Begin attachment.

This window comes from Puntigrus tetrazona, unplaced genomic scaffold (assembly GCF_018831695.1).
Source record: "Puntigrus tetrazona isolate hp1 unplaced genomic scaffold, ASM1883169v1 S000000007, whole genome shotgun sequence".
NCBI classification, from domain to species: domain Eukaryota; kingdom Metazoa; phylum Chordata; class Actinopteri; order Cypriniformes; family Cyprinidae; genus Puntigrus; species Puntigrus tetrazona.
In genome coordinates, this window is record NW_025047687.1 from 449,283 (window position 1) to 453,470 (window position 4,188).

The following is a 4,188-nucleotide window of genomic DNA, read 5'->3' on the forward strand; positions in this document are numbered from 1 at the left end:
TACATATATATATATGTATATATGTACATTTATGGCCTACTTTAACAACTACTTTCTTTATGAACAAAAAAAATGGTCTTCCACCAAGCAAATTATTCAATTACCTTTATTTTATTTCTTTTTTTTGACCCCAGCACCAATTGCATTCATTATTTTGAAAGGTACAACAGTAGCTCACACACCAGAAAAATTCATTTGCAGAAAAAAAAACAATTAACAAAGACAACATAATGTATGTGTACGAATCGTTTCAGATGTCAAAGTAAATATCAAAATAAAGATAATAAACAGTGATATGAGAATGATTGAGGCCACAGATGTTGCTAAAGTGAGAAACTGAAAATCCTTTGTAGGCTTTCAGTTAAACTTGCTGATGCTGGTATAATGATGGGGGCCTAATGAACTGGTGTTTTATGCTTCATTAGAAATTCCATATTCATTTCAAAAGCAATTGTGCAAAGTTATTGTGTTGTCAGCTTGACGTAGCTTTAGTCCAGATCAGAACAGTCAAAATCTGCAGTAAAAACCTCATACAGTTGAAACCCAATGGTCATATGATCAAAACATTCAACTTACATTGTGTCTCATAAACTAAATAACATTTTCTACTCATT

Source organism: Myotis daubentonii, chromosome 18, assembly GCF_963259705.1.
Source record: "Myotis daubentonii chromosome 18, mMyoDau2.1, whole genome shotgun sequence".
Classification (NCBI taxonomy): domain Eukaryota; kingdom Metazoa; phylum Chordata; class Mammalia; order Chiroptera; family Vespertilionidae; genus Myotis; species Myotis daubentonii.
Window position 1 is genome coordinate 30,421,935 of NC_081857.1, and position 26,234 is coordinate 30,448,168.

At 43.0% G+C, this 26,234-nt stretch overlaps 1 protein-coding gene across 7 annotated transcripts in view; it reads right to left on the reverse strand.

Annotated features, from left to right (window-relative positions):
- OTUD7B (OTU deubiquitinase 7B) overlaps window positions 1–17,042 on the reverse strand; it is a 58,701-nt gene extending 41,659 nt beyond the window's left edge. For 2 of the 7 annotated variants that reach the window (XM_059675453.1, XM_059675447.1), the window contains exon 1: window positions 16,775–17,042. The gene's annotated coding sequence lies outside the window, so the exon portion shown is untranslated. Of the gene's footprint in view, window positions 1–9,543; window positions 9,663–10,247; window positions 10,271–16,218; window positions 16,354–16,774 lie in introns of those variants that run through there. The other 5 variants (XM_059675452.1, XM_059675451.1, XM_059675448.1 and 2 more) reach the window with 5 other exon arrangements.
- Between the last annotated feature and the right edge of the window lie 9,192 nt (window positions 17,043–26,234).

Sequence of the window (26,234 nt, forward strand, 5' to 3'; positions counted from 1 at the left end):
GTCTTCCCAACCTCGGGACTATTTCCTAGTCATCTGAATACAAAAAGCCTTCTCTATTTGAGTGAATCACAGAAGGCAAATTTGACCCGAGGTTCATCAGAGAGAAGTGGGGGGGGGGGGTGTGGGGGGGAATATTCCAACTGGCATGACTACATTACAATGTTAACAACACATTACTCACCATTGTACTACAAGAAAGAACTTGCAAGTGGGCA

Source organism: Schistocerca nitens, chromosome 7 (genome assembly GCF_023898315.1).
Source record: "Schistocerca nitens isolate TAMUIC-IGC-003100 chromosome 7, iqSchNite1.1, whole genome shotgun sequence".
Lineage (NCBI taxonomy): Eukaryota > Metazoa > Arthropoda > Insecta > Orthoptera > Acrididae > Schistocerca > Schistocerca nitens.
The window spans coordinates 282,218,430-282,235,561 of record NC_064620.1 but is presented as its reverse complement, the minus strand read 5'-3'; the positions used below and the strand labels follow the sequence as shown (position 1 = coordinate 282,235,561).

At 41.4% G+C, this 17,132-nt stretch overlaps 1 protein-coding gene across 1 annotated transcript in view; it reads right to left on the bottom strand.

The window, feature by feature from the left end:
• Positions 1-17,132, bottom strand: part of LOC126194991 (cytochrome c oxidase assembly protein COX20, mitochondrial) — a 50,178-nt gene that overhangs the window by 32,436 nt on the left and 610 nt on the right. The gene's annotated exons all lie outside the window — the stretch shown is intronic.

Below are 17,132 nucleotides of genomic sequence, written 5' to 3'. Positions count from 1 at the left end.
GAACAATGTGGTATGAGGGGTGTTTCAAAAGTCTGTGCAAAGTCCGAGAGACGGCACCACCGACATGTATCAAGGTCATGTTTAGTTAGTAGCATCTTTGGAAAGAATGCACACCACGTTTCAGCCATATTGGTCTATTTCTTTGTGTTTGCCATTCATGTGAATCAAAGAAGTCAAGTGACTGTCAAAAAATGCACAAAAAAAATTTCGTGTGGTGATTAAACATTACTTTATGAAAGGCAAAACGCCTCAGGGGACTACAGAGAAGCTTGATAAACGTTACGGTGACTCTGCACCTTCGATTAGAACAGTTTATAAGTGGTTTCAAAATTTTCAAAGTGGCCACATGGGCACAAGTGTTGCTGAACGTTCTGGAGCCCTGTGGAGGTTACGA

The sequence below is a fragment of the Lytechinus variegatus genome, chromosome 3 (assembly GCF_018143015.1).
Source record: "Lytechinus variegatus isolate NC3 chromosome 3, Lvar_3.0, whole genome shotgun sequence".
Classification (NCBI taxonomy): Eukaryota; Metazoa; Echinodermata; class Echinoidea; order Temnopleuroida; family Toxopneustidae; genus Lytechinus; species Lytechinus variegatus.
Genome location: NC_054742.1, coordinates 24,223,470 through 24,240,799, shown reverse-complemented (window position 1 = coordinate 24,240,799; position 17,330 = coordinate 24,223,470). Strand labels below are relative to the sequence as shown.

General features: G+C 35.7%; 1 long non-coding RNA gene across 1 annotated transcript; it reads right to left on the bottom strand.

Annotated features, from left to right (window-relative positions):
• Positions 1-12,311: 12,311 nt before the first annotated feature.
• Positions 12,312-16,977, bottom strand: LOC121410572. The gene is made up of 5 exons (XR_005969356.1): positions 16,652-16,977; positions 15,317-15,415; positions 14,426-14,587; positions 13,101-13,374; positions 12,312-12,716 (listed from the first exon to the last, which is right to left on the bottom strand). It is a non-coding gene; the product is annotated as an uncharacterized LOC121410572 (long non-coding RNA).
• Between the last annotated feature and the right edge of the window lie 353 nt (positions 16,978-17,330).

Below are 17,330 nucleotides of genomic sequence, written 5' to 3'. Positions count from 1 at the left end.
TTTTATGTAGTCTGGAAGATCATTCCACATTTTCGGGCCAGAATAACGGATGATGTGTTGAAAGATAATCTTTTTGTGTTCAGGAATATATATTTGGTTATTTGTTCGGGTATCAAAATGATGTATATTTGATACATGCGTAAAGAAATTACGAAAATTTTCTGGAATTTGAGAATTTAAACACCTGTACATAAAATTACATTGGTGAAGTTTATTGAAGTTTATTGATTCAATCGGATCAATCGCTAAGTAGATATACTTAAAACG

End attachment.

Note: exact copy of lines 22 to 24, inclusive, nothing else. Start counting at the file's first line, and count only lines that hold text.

The window, feature by feature from the left end:
• Positions 1-17,132, bottom strand: part of LOC126194991 (cytochrome c oxidase assembly protein COX20, mitochondrial) — a 50,178-nt gene that overhangs the window by 32,436 nt on the left and 610 nt on the right. The gene's annotated exons all lie outside the window — the stretch shown is intronic.

Below are 17,132 nucleotides of genomic sequence, written 5' to 3'. Positions count from 1 at the left end.